A National Insurance Crime Bureau report released Wednesday said the state reported more than 4,000 claims from 2011 through 2013 from homes and businesses, nearly all copper thefts.
That’s about a third more claims than secondplace Texas and about 40 percent more than thirdplace California, according to The Columbus Dispatch. The 1,446 claims last year in Ohio is about flat with the number in 2012 and up from 1,232 in 2011.
Thieves have stripped sheets of metal from rooftops, stolen decorations from cemeteries, ripped apart air conditioners for the copper coils and stripped homes of wiring and piping, then sold the pieces for scrap.
Mary Bonelli, spokeswoman for the Ohio Insurance Institute, said it’s hard to say why the state leads in this category, but she speculates law enforcement agencies here may do a better job of tracking such thefts.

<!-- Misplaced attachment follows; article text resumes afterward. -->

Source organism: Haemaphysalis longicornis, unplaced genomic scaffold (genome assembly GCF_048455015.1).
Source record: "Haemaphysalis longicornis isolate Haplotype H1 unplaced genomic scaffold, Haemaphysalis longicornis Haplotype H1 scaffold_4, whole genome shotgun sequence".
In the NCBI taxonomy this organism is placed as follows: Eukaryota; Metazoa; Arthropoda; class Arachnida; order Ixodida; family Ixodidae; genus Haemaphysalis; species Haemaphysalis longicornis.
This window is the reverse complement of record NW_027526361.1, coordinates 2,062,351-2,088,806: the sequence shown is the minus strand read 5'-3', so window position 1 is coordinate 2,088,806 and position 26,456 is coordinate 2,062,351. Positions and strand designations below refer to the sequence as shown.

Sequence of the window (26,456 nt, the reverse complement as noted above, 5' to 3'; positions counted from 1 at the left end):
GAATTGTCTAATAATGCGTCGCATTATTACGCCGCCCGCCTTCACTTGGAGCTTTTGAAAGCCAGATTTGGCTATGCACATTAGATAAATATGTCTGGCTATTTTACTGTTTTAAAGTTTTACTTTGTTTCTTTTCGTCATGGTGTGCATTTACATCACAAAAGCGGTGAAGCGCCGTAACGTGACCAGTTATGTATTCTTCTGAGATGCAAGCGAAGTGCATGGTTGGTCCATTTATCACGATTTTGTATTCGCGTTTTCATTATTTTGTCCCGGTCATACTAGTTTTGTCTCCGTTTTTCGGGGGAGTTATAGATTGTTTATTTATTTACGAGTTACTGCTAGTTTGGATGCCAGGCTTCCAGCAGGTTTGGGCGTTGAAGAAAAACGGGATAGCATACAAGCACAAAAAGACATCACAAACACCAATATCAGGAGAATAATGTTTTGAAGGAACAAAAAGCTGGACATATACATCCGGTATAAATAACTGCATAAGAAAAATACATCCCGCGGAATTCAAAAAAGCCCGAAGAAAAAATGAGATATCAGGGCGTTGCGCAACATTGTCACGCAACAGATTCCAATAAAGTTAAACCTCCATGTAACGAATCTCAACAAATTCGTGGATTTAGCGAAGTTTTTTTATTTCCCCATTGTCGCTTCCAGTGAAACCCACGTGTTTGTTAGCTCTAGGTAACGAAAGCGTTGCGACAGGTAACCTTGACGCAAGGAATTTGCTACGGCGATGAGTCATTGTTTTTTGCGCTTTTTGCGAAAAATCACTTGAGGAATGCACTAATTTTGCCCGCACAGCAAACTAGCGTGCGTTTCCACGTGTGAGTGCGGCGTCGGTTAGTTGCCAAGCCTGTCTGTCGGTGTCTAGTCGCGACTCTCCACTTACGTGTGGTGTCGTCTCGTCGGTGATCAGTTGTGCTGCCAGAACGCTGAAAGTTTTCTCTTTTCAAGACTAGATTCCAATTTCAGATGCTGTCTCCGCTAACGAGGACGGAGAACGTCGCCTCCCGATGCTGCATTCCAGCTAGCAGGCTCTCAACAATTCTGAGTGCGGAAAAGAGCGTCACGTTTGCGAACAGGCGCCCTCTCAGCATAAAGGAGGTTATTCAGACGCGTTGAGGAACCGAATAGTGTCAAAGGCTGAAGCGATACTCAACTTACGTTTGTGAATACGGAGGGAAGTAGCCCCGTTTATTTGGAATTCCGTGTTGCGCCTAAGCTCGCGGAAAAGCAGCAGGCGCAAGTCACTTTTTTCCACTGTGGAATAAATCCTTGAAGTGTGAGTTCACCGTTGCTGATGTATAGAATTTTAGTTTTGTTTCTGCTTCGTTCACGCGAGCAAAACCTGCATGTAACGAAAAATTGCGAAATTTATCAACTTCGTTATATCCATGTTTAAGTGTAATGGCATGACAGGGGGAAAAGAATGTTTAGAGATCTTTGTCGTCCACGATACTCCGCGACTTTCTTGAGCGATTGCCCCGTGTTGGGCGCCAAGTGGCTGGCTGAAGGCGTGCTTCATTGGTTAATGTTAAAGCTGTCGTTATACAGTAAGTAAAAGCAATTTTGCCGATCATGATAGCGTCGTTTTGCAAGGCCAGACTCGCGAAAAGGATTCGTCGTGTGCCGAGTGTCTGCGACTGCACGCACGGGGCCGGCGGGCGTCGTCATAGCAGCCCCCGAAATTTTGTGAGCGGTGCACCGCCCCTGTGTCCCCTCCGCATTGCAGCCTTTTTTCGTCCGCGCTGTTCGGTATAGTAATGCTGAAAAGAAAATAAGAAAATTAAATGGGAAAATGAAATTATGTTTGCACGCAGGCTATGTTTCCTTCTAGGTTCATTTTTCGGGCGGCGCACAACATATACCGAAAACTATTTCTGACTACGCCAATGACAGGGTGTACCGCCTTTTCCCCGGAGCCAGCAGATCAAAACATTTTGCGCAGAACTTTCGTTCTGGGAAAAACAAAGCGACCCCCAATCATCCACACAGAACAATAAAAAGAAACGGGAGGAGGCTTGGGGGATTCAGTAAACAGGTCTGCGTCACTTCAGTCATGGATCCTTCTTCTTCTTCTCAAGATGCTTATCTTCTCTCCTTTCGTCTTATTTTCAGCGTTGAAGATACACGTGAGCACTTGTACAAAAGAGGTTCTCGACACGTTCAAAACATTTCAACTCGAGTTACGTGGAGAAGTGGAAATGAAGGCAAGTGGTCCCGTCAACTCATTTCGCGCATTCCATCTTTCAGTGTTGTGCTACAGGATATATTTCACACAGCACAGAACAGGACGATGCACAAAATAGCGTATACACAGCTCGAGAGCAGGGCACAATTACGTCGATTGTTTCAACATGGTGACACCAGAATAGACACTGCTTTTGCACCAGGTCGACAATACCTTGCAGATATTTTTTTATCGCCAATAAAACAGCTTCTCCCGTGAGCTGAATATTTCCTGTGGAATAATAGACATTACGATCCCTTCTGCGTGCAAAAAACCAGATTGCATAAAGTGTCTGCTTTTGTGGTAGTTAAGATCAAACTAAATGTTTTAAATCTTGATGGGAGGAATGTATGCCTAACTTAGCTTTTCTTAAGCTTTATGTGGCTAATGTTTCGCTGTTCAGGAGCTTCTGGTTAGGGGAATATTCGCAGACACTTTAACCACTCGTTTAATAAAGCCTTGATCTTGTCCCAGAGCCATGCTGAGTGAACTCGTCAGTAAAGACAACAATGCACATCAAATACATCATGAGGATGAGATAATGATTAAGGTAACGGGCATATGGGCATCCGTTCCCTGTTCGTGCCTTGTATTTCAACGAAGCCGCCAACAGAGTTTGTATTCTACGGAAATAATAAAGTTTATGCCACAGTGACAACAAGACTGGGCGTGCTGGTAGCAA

“It is a question. I don’t think there is a one- or two-sentence answer,” said Frank Scafidi, a crime bureau spokesman.
The U.S. Department of Energy has estimated metal theft costs U.S. businesses $1 billion a year.
Safety officials said the theft of copper wiring has created problems in some parts of the country, including the loss of electricity and the shutdown of 911 emergency phone service. In some cases, homes and buildings have blown up.
The number of claims from Ohio makes up 11 percent of the U.S. total over the three years. Last year’s Ohio total was 13 percent of the nationwide figure. Ohio numbers have gone up over the past three years while national figures have gone down.